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Take out the malt grist and fill 1200g of water into the Thermomix and heat it up to 50°C. Stirrer stage 1.
Pour 330g of malt grist slowly through the opening in the lid. Stirrer continues to run at level 1.
Then temperature to 60°C, timer to 40 minutes, stirrer level 1.
Next, heat temperature to 70°C, set timer to 30 min, set stirrer to speed 1.
Then heat up to 80°C for 30 seconds, switch off Thermomix.
Strain the contents of the Thermomix through a kitchen strainer as fine as possible. A clean, preferably boiled kitchen towel in the strainer, increases the filtration effect.
Liquid back into the Thermomix. Fill up to the 2 liter mark with warm water. Pour the liquid over the malt grist in the sieve to get as much extract from it as possible.
Set liquid to level 1, boil at 100°C, timer to 60 min. Add half of the hops at the beginning of cooking. The other half to boil.
After boiling, separate the hops from the liquid by means of a sieve.
Pour the contents of the pot into a separate bowl or pot and cool to 20°C, then stir in the brewer’s yeast. Works best with a whisk to get air into the young beer. This is needed by the yeast to ferment vigorously.
After approx. 5 days at room temperature the beer is fermented. No more bubbles rise to the surface of the beer. You get a beer with ca. 12% original wort.
Then the beer can be bottled in boiled swing-top bottles. Add half a teaspoon of sugar, or 50 ml of malt beer per bottle (Karamalz, Vitamalz. ) to start the bottle fermentation and to give the beer its effervescence. Let the bottles stand at room temperature for at least 5 days before refrigerating it. It is best to put the beer in a bucket. If you overdo it with the sugar or the malt beer, the bottles can burst due to the fermentation. Caution is advised! the beer is ready. The alcohol content after successful fermentation is approx. 5%vol.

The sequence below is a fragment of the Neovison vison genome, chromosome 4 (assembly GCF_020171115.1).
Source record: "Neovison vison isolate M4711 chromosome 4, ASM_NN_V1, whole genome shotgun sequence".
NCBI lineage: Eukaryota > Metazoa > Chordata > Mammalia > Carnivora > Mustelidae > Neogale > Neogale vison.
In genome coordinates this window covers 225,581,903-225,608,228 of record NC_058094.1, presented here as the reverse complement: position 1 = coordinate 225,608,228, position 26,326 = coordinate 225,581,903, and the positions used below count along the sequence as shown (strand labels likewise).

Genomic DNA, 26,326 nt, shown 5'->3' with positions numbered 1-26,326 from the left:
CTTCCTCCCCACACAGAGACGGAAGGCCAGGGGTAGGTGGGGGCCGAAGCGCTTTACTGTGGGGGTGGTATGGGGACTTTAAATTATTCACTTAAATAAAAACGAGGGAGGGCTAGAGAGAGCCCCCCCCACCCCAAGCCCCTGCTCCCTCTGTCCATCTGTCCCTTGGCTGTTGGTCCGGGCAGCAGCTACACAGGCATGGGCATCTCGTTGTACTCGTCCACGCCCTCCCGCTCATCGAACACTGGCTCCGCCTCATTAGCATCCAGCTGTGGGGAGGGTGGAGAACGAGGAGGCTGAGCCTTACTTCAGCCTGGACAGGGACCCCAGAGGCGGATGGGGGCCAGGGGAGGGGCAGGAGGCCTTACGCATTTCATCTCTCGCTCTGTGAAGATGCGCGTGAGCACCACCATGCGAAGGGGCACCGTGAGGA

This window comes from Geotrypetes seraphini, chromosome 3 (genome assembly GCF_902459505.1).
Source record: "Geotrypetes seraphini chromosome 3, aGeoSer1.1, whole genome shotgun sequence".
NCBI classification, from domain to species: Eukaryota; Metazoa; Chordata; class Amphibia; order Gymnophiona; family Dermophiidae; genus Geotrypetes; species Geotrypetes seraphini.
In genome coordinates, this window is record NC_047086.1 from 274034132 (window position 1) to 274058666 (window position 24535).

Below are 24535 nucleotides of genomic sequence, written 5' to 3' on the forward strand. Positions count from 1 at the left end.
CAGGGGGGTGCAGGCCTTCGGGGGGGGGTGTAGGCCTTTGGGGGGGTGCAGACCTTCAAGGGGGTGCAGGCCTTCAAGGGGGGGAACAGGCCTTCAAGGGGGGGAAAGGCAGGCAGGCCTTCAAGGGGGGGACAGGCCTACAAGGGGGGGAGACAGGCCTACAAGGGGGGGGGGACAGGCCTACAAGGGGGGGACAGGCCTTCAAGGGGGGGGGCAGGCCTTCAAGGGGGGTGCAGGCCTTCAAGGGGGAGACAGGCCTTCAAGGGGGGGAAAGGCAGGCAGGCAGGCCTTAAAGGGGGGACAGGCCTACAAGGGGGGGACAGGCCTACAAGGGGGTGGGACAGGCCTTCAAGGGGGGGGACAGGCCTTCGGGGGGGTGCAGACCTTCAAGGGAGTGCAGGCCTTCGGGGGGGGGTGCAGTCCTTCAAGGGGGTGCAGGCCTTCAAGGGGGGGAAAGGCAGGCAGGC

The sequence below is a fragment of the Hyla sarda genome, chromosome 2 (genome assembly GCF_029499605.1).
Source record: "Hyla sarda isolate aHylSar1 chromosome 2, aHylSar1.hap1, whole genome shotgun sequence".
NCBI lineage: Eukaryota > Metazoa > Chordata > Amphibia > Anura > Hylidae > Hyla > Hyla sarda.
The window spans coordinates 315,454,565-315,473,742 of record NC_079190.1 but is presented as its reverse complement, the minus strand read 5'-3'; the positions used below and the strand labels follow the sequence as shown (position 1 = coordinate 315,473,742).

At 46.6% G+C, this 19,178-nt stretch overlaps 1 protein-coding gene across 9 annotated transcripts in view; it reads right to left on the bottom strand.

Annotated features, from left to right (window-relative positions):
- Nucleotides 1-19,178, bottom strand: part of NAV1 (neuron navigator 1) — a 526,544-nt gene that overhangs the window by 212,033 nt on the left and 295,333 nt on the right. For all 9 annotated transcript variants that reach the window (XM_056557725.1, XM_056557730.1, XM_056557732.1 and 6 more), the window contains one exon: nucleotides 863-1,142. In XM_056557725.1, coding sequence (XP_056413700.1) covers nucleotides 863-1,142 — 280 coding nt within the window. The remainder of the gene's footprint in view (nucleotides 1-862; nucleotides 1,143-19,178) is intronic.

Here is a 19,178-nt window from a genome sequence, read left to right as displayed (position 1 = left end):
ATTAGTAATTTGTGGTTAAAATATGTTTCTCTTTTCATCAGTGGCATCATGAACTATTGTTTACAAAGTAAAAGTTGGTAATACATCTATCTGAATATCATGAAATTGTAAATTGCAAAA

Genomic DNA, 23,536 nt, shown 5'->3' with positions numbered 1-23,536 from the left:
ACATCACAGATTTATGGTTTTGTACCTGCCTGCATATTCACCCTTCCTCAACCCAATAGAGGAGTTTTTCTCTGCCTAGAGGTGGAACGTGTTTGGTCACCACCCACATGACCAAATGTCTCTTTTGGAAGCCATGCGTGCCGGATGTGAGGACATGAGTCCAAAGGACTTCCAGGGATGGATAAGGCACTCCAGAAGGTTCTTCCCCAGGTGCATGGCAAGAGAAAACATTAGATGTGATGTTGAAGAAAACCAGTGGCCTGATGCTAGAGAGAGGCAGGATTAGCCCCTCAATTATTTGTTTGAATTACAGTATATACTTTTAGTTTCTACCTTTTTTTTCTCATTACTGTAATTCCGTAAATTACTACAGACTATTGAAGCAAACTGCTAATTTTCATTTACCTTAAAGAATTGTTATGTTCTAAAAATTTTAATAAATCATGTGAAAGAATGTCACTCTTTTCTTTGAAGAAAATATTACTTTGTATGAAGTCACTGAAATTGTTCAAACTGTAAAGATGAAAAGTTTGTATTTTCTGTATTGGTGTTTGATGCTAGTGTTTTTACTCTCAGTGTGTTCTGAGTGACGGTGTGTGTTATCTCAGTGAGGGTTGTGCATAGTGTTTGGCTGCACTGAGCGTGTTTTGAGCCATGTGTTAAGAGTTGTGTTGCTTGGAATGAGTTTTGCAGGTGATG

Ingredients can be obtained quite easily on the Internet, or a friendly brewery.
I have used 100% Munich malt, Nottingham Ale yeast and "Polaris" Brew the hops. In general, you have a free hand in the selection of malt, hops and yeast strains. More malt means stronger beer, more hops means bitter beer. Baker’s yeast is less suitable, as the flavor profile is mixed.
I have kept the recipe as simple as possible, so that everyone should be able to brew a beer.
Each brew should be declared to the customs office. If you brew more than 200 liters a year, you will be asked to pay taxes for it.
Have fun brewing!
With the investment in a saccharometer you can precisely define the original wort content.
This recipe was provided by a Thermomix customer and therefore not tested by Vorwerk Thermomix. Vorwerk Thermomix assumes no liability, especially with regard to quantities and success. Please always follow the application and safety instructions in our user manual.
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Thank you very much for the instructions.
Thank you very much for the instructions!
To be honest, it has been burning under my nails for a long time to make my own beer. Therefore I simply searched for it and was positively surprised that there is also a recipe for it here